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### Producing MOD(x,y) with Arithmetic Operations

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Date: 03/04/98 at 16:49:33
From: Steve Lundberg
Subject: can the MOD(x,y) function be re-created using basic math?

Is there any way to produce the "MOD(dividend,divisor)" spreadsheet
function using basic math (i.e., +,-,*,/)?

Unlike division ...
200/7 = 28.571428571

... MOD(x,y) gives the remainder after division:
MOD(200,7) = 4

Is there anyway to produce the value 4, given the other numbers, using
only basic math?

I've gotten this far ...
(200/7 - INT(200/7)) * 7
... but I'm still relying on the INT(n) spreadsheet function, which is
the TRUNC(n) function in some spreadsheets.

Background:
It's in a course on computer spreadsheets that this question came up.
I was stumped!

```

```
Date: 03/05/98 at 18:16:58
From: Doctor Daniel
Subject: Re: can the MOD(x,y) function be re-created using basic math?

Hi there,

You asked about modulo arithmetic, specifically if there is any way to
produce the "MOD(dividend,divisor)" spreadsheet function using basic
arithmetic operations (i.e., +,-,*,/).

The longer answer: No, because it's actually impossible to do even
MOD(n,2) with just these operations. That is, suppose that I want a
function that returns 0 on all even numbers and 1 on all odd numbers.
Suppose I give you an even easier problem: give me a function that
returns 0 on all even numbers and I don't care what on all odd numbers
(so long as it's not always zero). Here's a proof that you can't do it
with just +-*/.

First, hopefully you'll agree that any such function is equivalent to
a function of the form f(x) = A(x)/B(x), where A(x) and B(x) are both
polynomials in x, that is, something like a + bx + cx^2 + ... + zx^k.

So, for example, something like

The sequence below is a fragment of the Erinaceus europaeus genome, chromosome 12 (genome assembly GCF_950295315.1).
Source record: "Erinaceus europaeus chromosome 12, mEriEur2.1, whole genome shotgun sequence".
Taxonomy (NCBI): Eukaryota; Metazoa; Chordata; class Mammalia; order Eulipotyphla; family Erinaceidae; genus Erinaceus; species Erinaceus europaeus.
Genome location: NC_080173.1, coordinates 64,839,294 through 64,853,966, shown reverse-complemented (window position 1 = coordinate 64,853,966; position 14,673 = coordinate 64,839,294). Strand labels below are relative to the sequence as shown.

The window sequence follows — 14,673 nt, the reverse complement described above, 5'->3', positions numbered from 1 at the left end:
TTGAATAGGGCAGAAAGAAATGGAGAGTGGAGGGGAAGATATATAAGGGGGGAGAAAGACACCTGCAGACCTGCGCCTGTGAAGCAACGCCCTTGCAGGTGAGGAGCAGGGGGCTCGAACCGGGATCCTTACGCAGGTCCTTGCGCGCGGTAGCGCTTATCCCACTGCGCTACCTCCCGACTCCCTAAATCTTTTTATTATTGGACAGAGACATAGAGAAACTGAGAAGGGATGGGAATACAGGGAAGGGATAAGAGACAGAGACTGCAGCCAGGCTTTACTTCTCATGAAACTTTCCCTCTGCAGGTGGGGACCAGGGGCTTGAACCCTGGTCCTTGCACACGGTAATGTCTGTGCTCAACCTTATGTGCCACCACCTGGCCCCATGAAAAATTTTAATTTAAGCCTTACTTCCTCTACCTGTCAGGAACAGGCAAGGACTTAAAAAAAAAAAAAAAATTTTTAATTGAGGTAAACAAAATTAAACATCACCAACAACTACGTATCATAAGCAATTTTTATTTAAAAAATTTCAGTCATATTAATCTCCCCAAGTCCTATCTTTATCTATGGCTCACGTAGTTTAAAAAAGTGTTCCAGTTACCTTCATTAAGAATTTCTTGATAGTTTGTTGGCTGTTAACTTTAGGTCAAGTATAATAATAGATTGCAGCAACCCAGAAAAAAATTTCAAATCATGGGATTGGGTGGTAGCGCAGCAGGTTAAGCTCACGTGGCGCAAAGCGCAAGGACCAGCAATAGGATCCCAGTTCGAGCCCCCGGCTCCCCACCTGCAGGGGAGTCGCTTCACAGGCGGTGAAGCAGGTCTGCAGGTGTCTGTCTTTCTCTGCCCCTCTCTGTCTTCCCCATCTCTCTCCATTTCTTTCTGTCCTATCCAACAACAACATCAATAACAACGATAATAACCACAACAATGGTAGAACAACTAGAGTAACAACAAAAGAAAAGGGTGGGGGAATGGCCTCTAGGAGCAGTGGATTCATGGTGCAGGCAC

2x^5 + 4x^4 + 3x^2 + 1
f(x) =   ----------------------
x^6 - x^4 + 2x + 41

That's because if it's anything else, say the sum of two fractions, or
whatever, you can combine terms using least common denominator, or by
multiplying out products.

Next, it's clear that the denominator of the function doesn't matter.
Why? Well, if it's ever zero on an even number, then we have major
problems of the divide-by-zero type, and if it's not, then the
numerator is always zero on evens and we-don't-care-what on odd
numbers as well. So just let f(x) equal a polynomial (in other words,
we can get it with just +-*/).

But we know that a polynomial with highest exponent k which is not
always zero evaluates to zero on at most k values.

That means that, for example,

x^2 - 4

is zero on at most 2 values, while

x^66 - 54x^32 + 41x^5 - 1

is zero on at most 66 (possibly fewer, but at most 66). This is called
the Fundamental Theorem of Algebra, and is not trivial to prove, but
it's true.

But our polynomial is supposed to be not always zero, but zero on an
infinite number of values -- all even numbers!  Therefore, there
exists no finite-degree polynomial which can be not always zero but
zero on all evens.

Hence, we can't compute MOD(n,2) with a finite polynomial, since it's
even more complicated!

Incidentally, if that seemed silly, computer scientists who are
concerned with proving what certain models of computers can and can't
compute were very excited with a much more complicated version of this
sort of argument about 15 years ago, when someone used it to prove
something which looked for a while like an approach to the P vs NP
problem that is very critical in our area. So it's not as silly as you
might think.

Thanks for your question ... enjoy!

Doctor Daniel, The Math Forum
Check out our web site! http://mathforum.org/dr.math/
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Associated Topics:
College Algorithms
College Modern Algebra

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